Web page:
The Life: From bookshops inside of hardware stores to booksellers with their own electronic readers, the industry - both here and abroad - is being forced to evolve.
From a pin to a paperback
Those looking to fix up their homes can now pick up paint and brushes at a local Ace Hardware shop, flip through old paperbacks and sip lattes - all without leaving the store.
The recent redesign of Ace Hardware at Dubai Festival City incorporates a Book & Bean store as part of Mike McGinley's efforts to revitalise his used-book business. Known for running two other shops under the House of Prose brand, Mr McGinley says he has seen an upturn in sales that he attributes to the new coffee-infused concept.
"Maybe stand-alone bookshops aren't going to be as they once were in the good ol' days," says Mr McGinley, who is in talks with Ace Hardware to expand thecollaboration to Yas Island in Abu Dhabi.
In western countries, sales of traditional books have been flagging at many bookshops, from the locally owned neighbourhood stores up through the large corporate chains. Revenue from physical titles are forecast to fall an average of 5 per cent this year in the US, according to data from the market research firm iSuppli.
Last year, the US book behemoth Borders filed for bankruptcy, closing hundreds of its retail outlets.
Booksellers in the Middle East say that while the sales downturn has not hit as hard in this region, bookstores face fresh challenges.
Mr McGinley says he had to close one of his House of Prose shops last year because his rent was set to increase. "It was too expensive," he says.
The store relocated to Dubai Garden Centre to take advantage of "lifestyle" shoppers who could visit a nursery, enjoy coffee and browse books.
But there is no one-size-fits-all business model, and booksellers are experimenting to avoid unhappy endings.
Jashanmal Bookstores, which operates 14 shops, including some under the Relay brand, tried out coffee houses in a handful of locations in the past.
But they took up too much space and were "the least productive area", says Narain Jashanmal, the general manager of the company's magazines, books and overseas courier services.
The company now serves coffee in just one shop, "and that'll likely be reconfigured in the not-too-distant future", says Mr Jashanmal. "It actually decreased the productivity of the store."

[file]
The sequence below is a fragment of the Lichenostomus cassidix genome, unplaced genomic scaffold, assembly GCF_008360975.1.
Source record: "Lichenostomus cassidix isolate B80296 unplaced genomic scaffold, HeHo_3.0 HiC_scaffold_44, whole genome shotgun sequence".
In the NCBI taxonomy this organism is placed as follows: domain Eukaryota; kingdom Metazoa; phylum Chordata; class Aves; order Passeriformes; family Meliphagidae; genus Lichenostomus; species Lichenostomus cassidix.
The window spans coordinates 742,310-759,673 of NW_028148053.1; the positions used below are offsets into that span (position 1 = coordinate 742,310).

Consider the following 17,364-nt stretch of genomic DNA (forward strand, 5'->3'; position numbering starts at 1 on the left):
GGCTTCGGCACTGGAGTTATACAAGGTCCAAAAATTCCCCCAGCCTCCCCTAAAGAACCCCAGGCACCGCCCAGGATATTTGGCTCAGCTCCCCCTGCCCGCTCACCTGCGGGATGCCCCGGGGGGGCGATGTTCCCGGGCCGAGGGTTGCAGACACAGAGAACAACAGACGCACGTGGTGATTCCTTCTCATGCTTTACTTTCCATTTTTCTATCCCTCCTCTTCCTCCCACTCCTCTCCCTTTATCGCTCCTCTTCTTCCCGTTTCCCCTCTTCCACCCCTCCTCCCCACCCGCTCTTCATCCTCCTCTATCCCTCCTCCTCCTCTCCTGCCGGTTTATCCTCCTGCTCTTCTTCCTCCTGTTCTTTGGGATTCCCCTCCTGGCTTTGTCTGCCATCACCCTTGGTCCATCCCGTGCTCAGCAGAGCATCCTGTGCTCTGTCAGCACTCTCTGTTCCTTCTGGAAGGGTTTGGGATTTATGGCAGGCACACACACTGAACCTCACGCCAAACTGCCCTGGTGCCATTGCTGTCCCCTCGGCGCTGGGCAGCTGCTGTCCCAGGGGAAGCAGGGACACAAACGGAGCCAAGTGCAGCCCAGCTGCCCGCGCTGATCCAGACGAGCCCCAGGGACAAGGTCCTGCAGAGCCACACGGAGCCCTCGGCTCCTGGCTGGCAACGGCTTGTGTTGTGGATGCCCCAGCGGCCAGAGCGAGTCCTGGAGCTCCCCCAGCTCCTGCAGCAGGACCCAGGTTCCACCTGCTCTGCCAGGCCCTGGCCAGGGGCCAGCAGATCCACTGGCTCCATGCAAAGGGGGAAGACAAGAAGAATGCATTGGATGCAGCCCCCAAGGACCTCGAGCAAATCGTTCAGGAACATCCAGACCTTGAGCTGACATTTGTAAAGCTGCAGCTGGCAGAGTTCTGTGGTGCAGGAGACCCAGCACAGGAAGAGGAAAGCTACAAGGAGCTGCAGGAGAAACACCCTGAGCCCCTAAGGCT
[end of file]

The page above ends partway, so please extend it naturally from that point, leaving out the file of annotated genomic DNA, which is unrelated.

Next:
Still, the company last month recorded its highest book sales in 15 years.
While physical titles still make up about three quarters of inventory at Jashanmal, they average only about half globally, as many bookstores turn to board games, speciality DVDs and renting out shop space to generate revenue, says Mr Jashanmal.
"We're seeing a lot more business models," he says. "The move is even to 60/40 in favour of non-books."
In the UAE, Magrudy's sells many items other than books, including educational toys, cards, gift wrapping and office stationery. Jashanmal offers similar products as well as gadgets such as a writeable LCD notepad and tablet computer.
Some booksellers in the US have famously developed their own electronic readers, including Amazon.com's Kindle and Barnes & Noble's Nook, which have benefited from a surge in demand for digital books.
"As with any market transformation, the e-book revolution provides myriad business opportunities for creative people," writes Andrew Laties in his bookRebel Bookseller, which was revised and re-released last year.
"Far from imperilling the indie storefront bookstore paradigm, this particular change can strengthen it," says Mr Laties, who has helped to launch half a dozen bookselling companies.
Jashanmal has been working on developing its own e-book reader "for quite some time", says Mr Jashanmal. But back-end bureaucracy, such as obtaining rights for different digital editions and determining the most cost-effective strategy, has taken time.
"We have a number of different things we're looking at," he says.